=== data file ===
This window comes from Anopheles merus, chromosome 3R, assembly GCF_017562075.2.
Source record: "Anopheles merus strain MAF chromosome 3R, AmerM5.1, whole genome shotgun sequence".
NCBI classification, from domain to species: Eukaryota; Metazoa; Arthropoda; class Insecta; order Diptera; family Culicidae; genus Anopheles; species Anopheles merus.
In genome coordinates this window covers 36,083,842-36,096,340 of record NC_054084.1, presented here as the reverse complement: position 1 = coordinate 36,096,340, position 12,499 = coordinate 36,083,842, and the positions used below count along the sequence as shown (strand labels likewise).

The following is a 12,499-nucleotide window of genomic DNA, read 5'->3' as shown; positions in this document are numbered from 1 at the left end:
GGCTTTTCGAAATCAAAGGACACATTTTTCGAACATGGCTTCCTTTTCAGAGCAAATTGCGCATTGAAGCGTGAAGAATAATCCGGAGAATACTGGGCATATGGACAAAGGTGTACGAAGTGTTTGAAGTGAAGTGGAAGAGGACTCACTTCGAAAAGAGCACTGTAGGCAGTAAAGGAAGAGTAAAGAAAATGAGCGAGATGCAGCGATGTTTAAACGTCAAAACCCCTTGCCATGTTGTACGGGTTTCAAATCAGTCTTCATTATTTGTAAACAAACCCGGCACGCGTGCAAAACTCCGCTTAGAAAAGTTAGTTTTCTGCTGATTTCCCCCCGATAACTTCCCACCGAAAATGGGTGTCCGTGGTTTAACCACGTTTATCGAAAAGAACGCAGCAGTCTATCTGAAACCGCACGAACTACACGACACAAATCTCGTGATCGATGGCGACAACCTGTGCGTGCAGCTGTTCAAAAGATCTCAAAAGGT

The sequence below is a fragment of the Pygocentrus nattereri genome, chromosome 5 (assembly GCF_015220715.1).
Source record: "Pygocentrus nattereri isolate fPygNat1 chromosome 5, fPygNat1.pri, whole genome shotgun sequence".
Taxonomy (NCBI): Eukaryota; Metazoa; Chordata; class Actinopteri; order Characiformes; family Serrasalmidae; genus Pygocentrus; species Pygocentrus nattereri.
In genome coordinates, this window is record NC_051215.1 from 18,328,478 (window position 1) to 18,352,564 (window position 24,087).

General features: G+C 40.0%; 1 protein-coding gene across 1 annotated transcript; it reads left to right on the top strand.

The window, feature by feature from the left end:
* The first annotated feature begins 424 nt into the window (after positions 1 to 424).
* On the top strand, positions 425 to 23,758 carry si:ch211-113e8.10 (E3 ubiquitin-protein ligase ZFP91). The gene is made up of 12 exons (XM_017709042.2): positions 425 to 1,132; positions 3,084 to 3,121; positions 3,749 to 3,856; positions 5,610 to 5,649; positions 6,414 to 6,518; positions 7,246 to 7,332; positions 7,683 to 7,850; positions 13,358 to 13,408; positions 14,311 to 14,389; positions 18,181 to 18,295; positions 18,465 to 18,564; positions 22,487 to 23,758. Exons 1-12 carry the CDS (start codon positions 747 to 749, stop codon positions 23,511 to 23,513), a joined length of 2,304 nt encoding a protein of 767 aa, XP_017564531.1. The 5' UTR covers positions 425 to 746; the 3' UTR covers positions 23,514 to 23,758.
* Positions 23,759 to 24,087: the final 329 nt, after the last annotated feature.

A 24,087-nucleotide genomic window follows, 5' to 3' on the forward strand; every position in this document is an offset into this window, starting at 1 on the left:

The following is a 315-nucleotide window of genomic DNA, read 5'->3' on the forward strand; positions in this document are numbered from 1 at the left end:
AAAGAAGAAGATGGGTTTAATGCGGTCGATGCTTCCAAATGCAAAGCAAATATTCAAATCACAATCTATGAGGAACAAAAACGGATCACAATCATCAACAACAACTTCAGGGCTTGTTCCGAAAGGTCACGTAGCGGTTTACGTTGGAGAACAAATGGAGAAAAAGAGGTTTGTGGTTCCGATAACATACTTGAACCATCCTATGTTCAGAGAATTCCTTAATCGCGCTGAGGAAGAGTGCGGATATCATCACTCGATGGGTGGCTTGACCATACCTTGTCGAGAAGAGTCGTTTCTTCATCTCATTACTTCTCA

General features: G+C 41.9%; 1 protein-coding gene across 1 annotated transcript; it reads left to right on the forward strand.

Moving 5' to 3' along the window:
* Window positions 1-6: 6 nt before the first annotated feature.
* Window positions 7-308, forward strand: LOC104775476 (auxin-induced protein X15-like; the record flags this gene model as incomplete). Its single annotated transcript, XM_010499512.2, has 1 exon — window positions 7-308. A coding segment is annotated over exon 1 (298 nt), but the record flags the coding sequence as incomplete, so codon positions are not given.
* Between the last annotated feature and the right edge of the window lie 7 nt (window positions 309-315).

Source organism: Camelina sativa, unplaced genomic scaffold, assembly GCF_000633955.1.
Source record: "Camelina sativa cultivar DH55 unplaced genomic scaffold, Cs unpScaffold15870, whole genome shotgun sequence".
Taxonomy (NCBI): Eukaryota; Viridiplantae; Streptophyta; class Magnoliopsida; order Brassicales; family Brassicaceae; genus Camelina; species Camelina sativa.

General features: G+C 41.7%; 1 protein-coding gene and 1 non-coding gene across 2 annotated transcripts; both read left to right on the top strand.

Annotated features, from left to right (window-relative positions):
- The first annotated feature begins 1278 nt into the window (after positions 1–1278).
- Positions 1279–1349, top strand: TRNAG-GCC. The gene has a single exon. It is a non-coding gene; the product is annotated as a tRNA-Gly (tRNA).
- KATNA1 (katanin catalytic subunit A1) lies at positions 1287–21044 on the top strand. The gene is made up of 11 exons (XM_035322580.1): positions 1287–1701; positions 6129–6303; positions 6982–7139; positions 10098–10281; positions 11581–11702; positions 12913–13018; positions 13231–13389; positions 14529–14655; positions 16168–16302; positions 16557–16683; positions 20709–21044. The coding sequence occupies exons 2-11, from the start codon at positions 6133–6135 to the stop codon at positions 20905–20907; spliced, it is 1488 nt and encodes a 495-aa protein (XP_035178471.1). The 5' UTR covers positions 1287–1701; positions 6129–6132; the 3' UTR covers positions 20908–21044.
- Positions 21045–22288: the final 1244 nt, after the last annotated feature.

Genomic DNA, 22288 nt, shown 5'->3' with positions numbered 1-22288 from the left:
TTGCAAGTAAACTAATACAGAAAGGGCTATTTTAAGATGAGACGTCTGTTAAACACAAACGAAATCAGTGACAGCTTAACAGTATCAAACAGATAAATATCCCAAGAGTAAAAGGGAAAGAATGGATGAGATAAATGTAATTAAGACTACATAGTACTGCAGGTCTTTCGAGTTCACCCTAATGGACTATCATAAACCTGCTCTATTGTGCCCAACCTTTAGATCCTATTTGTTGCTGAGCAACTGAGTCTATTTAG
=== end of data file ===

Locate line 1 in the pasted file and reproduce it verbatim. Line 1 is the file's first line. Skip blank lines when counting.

This window comes from Anopheles merus, chromosome 3R, assembly GCF_017562075.2.